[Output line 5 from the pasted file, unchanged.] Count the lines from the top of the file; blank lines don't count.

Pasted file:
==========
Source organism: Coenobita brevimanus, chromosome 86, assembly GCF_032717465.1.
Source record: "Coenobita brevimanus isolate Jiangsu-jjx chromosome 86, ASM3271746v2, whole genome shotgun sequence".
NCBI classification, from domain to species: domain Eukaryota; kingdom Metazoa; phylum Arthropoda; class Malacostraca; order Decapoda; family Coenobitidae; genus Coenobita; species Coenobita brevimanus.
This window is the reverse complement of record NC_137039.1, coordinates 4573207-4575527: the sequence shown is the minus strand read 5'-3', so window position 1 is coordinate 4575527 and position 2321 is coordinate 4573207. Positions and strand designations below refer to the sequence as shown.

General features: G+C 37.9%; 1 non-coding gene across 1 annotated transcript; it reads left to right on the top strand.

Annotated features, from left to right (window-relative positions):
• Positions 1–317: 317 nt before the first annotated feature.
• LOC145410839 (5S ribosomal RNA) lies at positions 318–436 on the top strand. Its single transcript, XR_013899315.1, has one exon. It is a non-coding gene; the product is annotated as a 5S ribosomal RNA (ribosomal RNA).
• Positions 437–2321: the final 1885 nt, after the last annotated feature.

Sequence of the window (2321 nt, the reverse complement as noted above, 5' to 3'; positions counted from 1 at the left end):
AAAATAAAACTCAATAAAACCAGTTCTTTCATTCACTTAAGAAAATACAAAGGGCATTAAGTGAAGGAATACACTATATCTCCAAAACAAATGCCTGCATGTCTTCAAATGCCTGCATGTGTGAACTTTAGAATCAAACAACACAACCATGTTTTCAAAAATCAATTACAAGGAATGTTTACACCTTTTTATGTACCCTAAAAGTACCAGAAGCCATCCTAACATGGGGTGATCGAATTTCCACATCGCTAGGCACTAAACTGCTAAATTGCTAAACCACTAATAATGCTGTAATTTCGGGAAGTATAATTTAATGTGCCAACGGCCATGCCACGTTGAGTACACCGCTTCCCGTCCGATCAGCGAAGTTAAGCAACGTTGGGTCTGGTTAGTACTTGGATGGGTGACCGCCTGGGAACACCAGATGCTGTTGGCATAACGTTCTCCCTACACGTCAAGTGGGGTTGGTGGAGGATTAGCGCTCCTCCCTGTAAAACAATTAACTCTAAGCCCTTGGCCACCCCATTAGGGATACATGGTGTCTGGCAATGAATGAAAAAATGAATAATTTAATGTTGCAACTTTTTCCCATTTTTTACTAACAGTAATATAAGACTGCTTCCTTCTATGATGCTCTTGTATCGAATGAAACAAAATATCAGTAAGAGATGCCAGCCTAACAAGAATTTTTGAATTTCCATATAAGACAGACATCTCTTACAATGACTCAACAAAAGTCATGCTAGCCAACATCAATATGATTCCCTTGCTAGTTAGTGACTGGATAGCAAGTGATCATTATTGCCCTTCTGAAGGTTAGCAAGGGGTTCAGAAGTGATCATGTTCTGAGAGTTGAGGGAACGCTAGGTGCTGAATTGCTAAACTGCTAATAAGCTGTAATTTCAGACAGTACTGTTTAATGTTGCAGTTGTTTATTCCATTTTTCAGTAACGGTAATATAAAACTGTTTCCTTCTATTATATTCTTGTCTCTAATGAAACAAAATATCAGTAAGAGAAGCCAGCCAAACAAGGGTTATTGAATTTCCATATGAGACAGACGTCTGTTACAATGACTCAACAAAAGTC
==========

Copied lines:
General features: G+C 37.9%; 1 non-coding gene across 1 annotated transcript; it reads left to right on the top strand.